Notes From A Former Luxury Magazine Executive

Back in the Nineties, working for an Ultra High Net Worth individual, I was involved to a very limited degree in a possible office move. Architects and designers spent a good amount of time planning the layout, including an elaborate suite for the chairman with private boardroom, dining room and so forth. The move never took place but later, in a financial meeting, I had to hold my jaw in place when I saw that just getting to the concept stage had cost $70,000 in fees. After all, that was more than it cost my parents to buy the northern Westchester County house I grew up in back in the mid-Seventies. While far from a mansion, the house was four bedrooms on four acres.

Recently, I ran into a former senior executive of Robb Report, the luxury magazine just purchased by Quicken Loans billionaire Dan Gilbert. Having co-founded Elite Traveler, a magazine distributed on to private jets, we were like drivers on the Formula One circuit, racing around the same track but really not having the chance to spend time together except for the occasional hello. 



The fun part of being an ex-luxury magazine executive is having the chance to catch up with a few former rivals and trade war stories. Publications such as Elite Traveler and Robb Report depend on print advertising for survival, nearly exclusively from luxury goods and services companies. The pages are filled with ads for products that often start at five digits and many times go into six and seven figures. 

Much of the sales activity for publishers like this, particularly with larger clients, includes advertising agencies. Like myself a couple decades ago, most of the people who are putting together the media plans where to place ads for $20,000 watches and $5,000 bracelets are young, and didn’t grow up mega-rich.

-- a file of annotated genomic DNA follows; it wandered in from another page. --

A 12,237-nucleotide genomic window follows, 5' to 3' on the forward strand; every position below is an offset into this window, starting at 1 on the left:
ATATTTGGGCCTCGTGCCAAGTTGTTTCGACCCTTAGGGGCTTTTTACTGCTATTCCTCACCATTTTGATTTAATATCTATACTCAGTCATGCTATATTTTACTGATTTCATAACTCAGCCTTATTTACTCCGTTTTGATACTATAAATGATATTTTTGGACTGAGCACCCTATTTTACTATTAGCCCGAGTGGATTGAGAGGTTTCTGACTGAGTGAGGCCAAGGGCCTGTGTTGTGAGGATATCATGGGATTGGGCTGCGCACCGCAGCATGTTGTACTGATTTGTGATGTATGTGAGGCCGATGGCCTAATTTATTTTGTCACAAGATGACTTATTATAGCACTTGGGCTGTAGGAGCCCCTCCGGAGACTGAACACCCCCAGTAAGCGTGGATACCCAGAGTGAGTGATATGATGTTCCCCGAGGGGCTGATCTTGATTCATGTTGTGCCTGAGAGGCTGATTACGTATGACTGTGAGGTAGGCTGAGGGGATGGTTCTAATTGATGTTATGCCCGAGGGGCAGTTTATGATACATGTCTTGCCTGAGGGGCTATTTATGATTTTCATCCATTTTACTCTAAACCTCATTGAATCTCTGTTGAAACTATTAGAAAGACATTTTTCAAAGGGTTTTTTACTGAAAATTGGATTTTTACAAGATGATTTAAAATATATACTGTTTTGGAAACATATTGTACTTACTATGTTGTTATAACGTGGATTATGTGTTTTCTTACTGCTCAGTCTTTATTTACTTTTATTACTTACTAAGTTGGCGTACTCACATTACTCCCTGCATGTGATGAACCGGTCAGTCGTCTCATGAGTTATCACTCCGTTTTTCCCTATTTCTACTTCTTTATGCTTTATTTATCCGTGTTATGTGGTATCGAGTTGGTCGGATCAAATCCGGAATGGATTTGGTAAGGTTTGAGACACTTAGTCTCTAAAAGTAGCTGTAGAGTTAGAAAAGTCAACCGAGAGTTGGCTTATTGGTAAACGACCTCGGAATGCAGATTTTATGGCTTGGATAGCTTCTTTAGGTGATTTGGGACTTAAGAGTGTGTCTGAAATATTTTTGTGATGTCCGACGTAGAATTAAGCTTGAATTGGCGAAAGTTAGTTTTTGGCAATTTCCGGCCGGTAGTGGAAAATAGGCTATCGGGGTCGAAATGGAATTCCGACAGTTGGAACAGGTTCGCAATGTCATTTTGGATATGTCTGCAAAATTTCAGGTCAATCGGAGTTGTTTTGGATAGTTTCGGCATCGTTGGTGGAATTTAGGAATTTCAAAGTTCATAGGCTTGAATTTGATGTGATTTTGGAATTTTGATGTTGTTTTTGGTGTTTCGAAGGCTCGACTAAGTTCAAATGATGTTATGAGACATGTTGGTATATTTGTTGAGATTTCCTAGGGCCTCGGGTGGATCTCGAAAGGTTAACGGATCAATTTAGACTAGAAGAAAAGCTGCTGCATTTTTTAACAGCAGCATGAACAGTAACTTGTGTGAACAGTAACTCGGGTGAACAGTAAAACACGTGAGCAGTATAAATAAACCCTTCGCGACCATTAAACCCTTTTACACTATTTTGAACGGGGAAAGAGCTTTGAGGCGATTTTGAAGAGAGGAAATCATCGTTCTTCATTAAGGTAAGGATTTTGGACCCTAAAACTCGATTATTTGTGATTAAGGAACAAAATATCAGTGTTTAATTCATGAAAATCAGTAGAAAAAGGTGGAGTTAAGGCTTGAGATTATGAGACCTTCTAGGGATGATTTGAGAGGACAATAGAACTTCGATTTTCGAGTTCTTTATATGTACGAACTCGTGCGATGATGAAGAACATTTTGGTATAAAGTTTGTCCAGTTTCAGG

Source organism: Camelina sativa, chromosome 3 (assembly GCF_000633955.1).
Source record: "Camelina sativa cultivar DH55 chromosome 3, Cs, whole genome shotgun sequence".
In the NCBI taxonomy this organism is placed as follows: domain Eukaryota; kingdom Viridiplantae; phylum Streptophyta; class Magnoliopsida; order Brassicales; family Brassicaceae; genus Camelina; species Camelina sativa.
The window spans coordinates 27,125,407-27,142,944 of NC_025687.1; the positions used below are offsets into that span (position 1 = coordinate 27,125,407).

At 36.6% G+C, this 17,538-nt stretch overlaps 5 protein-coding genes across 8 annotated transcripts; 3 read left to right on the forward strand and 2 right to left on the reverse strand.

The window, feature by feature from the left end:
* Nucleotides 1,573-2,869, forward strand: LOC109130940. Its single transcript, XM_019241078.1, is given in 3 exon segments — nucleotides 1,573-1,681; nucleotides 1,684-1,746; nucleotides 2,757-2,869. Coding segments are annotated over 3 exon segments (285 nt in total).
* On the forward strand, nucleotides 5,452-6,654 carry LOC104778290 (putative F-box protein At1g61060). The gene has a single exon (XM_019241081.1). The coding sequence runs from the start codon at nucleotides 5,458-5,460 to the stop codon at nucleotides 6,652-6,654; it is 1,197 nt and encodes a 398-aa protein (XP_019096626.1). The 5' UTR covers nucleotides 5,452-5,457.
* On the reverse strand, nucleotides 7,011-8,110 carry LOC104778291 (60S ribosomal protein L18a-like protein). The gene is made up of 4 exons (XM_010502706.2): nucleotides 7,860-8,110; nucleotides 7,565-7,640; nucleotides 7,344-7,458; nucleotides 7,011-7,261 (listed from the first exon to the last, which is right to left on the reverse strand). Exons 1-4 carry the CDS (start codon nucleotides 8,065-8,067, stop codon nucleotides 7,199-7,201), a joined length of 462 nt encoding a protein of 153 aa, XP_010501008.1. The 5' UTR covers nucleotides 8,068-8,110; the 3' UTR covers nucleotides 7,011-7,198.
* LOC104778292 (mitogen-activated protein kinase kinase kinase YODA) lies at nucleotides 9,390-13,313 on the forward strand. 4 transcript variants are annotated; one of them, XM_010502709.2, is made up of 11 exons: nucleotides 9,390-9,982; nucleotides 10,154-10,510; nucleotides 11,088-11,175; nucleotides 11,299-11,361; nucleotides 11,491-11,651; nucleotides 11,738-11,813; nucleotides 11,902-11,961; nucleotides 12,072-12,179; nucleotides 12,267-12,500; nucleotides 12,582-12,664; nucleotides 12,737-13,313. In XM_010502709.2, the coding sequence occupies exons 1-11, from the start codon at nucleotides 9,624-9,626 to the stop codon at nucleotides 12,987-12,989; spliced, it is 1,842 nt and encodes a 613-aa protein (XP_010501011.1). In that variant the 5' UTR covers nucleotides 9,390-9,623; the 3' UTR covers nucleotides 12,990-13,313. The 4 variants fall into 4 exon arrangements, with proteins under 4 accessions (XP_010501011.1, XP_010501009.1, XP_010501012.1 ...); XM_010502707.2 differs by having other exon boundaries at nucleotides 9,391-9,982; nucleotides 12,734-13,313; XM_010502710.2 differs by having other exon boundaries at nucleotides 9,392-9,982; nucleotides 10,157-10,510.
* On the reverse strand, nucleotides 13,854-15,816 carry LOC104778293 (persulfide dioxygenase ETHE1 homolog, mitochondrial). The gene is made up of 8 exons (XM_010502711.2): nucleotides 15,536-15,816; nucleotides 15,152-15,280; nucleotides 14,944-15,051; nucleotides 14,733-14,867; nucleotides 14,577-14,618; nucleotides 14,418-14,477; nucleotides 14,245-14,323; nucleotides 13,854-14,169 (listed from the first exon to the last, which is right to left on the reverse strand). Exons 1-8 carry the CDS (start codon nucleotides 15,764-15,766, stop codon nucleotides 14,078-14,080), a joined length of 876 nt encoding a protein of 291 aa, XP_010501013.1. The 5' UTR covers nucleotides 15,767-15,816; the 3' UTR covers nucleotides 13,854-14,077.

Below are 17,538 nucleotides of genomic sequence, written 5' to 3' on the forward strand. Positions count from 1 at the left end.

My former competitor recalled how, after a presentation where he regaled an agency team with a story about a reader who spent $150,000 on a home theatre, he caught the tail end of some snickering. Enquiring to find out what was funny, he was told by one buyer that his story was untrue and “nobody spends that type of money on a home theatre.”

The challenge for high-end publications is that the syndicated research that most agencies use to guide their buying is really only effective until you get to a household income somewhere south of $1 million per year. After that, when you run reports, you get an asterisk, meaning the data is unstable. In other words the sample size is too small to accurately project responses from the survey to the universe of people in the category.

In 2007, when we surveyed over 600 private jet owners, we found the average private jet owner was spending nearly $250,000 per year on jewelry, six figures in watches and over half a million dollars on home renovations … annually. Like my former rival, the research was often dismissed by agencies despite the significant number of rich people we were able to include.

Now, I could fault young kids who are overworked and didn’t grow up taking a private jet to college. However, if I were sitting on the side of the luxury brands that spend hundreds of millions of dollars to sell their products, I would take an alternate approach. I would educate my media buyers by having them spend a couple weeks visiting my boutiques and shadowing VIP salespeople, and then maybe attend the Ft. Lauderdale Boat Show and arrange for them to go aboard the yachts that can cost $50 million to buy and over $5 million to run. Let’s call it a “class trip.”